Stem cells to push teeth back
In the adult, it is possible to do to grow new perfectly functional teeth from a set of stem cells. This is what a Japanese team has just demonstrated ... on mice. But hope is good to one day adapt this feat to the human being.
The recipe for growing teeth seems simple in principle. Takashi Tsuji and his team of stem cell biology from the Tokyo Science Faculty have just detailed it in the Pnas, American scientific journal. The principle is to cultivate stem cells, an idea that is not new and that has raised hopes and experiments for several years. But the Japanese team, it has succeeded to the end ...
The biologists first took tissues at the origin of the teeth from a very young mouse embryo and isolated two types of cells, epithelial (forming the epithelia, that is to say the skin) and mesenchymal cells, primarily cartilage, bone and connective tissue.
These two cell populations were then fused to obtain a sort of germ, cultured for 5-7 days. The biologists then implanted it in the upper jaw of an adult mouse in place of a tooth that had previously been removed.
After 36 days, the new teeth had pierced the gingiva and, after 49 days, had reached normal size and, well aligned with the teeth of the lower jaw, allowed perfect chewing.
Indiscernible from the original teeth
Upon observation, these new teeth appeared quite normal, with internal innervation, roots and enamel protection. Ligaments have formed, connecting these teeth to the underlying bones and sensory nerves, as in the naturally grown dentition. The new teeth therefore provide a sensitivity to pressure, which is of course impossible with a prosthesis or an implant. In short, the teeth thus generated have, say the researchers, all the characteristics of their counterparts appeared normally.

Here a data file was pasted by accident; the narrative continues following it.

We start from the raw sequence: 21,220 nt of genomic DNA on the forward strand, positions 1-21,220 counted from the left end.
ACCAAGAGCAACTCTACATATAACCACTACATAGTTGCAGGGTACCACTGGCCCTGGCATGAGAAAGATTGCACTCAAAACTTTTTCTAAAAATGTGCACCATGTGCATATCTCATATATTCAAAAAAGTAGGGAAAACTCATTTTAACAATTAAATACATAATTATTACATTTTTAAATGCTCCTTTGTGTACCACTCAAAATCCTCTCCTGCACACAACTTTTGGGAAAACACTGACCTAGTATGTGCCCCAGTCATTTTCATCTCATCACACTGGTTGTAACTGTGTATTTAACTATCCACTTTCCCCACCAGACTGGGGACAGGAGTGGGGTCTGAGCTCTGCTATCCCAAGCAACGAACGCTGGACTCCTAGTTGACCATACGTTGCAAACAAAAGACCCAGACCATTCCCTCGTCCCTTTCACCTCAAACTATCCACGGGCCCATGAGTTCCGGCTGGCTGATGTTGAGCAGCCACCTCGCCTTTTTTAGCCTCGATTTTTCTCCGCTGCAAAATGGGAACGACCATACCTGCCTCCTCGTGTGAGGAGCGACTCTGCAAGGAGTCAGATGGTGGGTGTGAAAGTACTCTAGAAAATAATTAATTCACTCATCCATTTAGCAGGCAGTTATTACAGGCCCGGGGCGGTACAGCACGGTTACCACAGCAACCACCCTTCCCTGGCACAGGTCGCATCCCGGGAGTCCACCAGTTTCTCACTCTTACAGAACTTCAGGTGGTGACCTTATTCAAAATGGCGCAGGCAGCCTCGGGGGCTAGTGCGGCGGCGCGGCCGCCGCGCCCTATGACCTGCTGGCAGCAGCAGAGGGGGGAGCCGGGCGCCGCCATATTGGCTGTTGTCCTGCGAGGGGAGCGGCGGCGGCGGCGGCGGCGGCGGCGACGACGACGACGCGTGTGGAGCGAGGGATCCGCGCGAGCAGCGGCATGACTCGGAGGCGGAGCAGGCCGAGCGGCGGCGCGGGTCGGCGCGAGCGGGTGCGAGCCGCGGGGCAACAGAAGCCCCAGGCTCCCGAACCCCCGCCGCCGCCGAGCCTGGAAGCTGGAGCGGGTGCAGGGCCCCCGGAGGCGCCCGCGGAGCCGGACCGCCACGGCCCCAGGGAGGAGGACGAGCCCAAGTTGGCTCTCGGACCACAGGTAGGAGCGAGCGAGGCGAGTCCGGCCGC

According to Japanese authors, this technique could very well be applied in humans. The germ would then be made from stem cells taken from the person, since it is now known that such cells, including mesenchymal cells, are not reserved for embryos. It exists in adults in the bone marrow.
The scientific success is very interesting, but, however, if the operation is actually possible in humans, what remains to prove, the technique is still far from the dentists ...